Out For Black And White

This morning, I skipped down the backyard stairs at 6:50 a.m. and saw an unfamiliar bird chickening outside the lines. My feet felt flat. I didn’t believe my eyes. I turned toward our chicken run and didn’t see anything unusual. The gate was closed. The roof was tacked down. I looked around the fence corner and there was still a chicken I didn’t recognize running next to the maple tree at the back of the yard. I walked around the tree and there was a second unfamiliar chicken running away from me. Now I am either having two separate chicken-based hallucinations or –

Suspicious chicken is suspicious.

We’re very close, by which I mean near, especially when I’m holding food.

I spun around toward the chicken coop in the neighbors’ yard. The door was open. We’ve had trash cans turned over, so Pete and I know there’s a raccoon in the neighborhood. I did not want to see any of the chickens tartared across the lawn, so I turned back to our coop and called for the chicken we now call Cat, or the Artist Formerly Known As Other Chicken, either way. After a few seconds, she climbed down out of the coop and I poured cantaloupe guts where she likes to nosh. She complained briefly about the inferior service in this joint, but that was somewhat reassuring. I shooed the unfamiliar chickens through a rose bush back to their own yard. Inside the house, I fretted.

Yes, I chased them around a tree.

These hens are not my friends.

Tata: Hey, the door to the coop of the People of the Chickens is open and the chickens are running loose. Are you in contact with any of those people?

Pete: Nooooo. I hate them!

Tata: Do you think I should tell them about their loose chickens?

Pete: Absolutely!

At 7 a.m., I found myself standing at the one breach of our fence between the two yards. Unfortunately, there was no breach in their chicken wire and overgrown pokeweed beyond the edge of their garden, and in the corner, only a composter would provide me any support. For a minute, I stood there, wishing like mad there was some other way to alert the sleepy people, but there wasn’t. My Heroic! plan was to knock on the back door until someone answered and rescued the clamoring chickens, who were at that moment gleefully tearing up the lawn. At least they were happy! I briefly considered my dignity, remembered I didn’t have any and climbed over the fence, leaning on the composter.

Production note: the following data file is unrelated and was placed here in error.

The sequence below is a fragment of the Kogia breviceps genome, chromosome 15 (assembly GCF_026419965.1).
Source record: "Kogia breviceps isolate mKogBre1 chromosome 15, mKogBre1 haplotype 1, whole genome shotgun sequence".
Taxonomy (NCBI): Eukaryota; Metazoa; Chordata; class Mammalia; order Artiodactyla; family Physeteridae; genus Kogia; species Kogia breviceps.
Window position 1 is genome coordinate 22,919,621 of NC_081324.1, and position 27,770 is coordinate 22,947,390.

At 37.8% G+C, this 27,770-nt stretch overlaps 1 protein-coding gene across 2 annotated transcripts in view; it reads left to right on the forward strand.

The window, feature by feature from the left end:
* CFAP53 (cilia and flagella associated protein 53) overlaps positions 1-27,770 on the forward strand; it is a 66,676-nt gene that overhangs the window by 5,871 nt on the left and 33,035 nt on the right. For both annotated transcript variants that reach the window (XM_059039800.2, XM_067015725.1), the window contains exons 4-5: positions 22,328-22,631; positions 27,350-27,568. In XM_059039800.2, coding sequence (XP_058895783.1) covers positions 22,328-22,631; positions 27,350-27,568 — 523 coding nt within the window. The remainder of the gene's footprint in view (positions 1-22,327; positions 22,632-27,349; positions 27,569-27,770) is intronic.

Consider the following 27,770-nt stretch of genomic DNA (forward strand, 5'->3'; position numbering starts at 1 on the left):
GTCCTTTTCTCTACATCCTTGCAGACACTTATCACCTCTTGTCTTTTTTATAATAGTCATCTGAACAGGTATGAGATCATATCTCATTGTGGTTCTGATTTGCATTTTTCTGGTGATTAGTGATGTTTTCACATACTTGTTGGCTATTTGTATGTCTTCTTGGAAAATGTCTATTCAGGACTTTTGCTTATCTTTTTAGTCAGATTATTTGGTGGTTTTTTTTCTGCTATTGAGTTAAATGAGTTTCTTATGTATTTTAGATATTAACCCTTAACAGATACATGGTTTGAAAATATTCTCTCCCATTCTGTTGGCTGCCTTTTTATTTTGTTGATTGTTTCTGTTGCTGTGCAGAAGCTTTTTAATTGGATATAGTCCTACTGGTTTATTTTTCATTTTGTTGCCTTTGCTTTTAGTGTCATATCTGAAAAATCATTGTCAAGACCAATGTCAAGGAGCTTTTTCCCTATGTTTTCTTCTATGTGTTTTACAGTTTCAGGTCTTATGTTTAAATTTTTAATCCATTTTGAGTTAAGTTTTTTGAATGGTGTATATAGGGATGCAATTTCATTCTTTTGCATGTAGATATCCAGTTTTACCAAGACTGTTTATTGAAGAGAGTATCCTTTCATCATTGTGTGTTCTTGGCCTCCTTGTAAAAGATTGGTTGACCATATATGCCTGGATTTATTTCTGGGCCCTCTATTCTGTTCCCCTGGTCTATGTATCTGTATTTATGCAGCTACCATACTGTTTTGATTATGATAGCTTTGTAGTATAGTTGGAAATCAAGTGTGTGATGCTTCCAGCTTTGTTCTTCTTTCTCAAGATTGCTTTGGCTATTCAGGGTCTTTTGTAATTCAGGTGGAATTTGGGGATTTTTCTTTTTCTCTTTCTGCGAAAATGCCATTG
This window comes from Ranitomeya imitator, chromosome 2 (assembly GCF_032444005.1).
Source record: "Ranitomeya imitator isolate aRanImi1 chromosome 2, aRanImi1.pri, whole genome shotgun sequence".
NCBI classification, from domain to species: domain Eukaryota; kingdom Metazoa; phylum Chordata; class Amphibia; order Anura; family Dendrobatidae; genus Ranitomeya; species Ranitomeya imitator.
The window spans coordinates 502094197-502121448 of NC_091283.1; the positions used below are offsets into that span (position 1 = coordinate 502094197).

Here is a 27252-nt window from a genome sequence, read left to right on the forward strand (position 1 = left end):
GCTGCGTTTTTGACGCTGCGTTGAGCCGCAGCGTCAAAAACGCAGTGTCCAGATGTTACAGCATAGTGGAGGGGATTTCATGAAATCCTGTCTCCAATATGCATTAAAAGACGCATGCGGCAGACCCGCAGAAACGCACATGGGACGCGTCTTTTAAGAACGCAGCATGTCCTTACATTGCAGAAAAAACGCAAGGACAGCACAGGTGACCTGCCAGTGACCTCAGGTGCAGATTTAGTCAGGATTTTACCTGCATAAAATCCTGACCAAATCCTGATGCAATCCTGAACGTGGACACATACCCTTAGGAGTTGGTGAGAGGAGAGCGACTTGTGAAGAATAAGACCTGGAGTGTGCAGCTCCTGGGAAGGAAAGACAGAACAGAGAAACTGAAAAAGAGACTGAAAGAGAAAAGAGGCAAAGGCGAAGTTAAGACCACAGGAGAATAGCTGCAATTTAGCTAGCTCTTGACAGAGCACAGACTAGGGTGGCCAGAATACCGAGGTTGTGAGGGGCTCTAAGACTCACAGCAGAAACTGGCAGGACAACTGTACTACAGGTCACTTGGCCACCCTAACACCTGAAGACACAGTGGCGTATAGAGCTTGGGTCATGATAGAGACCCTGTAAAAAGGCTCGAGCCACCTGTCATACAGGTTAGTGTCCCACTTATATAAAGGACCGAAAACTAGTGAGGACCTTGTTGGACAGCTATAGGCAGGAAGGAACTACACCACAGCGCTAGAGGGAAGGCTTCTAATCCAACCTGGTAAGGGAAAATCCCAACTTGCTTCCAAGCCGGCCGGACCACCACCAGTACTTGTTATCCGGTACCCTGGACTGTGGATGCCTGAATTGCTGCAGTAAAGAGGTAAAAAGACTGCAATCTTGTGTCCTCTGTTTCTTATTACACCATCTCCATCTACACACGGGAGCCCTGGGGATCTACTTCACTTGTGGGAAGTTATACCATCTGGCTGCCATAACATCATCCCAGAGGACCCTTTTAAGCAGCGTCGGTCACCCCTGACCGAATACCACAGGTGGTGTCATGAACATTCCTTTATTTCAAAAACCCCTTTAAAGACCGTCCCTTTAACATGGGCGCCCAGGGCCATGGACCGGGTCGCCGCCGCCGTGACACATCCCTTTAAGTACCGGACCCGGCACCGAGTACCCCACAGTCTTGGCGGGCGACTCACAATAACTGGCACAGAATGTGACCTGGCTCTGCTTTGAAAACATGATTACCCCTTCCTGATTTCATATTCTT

My feet landed in someone else’s garden bed. I hopped in circles between rows and toward the edge of the garden bed. Suddenly, I saw the very old, very deaf dog asleep on the back porch. I like that dog. She barks all day at falling leaves. But she was a dog and I was invading her turf. So I marched a quiet, careful path down the driveway and up the front steps. I knocked and nothing happened. I knocked. Knocked. Knocked. I could see lights. These people have a baby that cries all the time so they weren’t asleep, but they didn’t answer. I rang the doorbell, knocked some more and admitted defeat. I abandoned my Heroic! plan, walked around the block, up my back steps and went to work, where my co-workers expressed surprise that I might still be able to hop a fence. It’s a gift, I told them, like knowing when to leave a party or which Senator is lying, as in all of them.

This afternoon, all the chickens of the People of the Chickens are safely behind bars, and I am glad because I am not climbing that fence again without dog treats in my pocket and a better plan.

A Rocket To the Ocean

Go, Speed Racer!

My organic farming class visited an organic farm, walked through organic fields, admired organic crops, sampled organic strawberries and coveted this interesting tractor. I’ve never coveted a tractor before and never figured out where I’d keep it if I stole it and drove 30 miles to my tiny town at 10 mph. This experience has been full of tingly firsts.

Here We Manufacture Dreams

The garden was planted, then the squirrels dug up everything but the garlic. Pete and I put up a chicken wire Flora Fortress two weekends ago. Most of the lacerations have finally healed! The garden is replanted, life goes on.

Tata, plant a thing!

Blank canvas.

This afternoon, I seeded three more big planters. Almost every inch of space available to me in my postage stamp-sized yard has something planted in it or growing out of it. I sit on the top step of the back stairs, looking at the garden, waiting for an idea, looking for something I haven’t seen before. I am never disappointed. At the university, I’m taking a class in small-scale organic farming and learning a great deal of useful information. For instance, I had never heard anyone say you should plant seeds no deeper than the size of the seed below the soil surface, but that is considered the best practice. Did you know you can’t grow a single blueberry bush, they need friends? I came home from class and put two blueberry bushes next to the one that was doing absolutely nothing. I could go on!

No matter what, though: you still plant, you water and wait, worry and protect. I am not patient! Little plants, listen to your mama: GROW.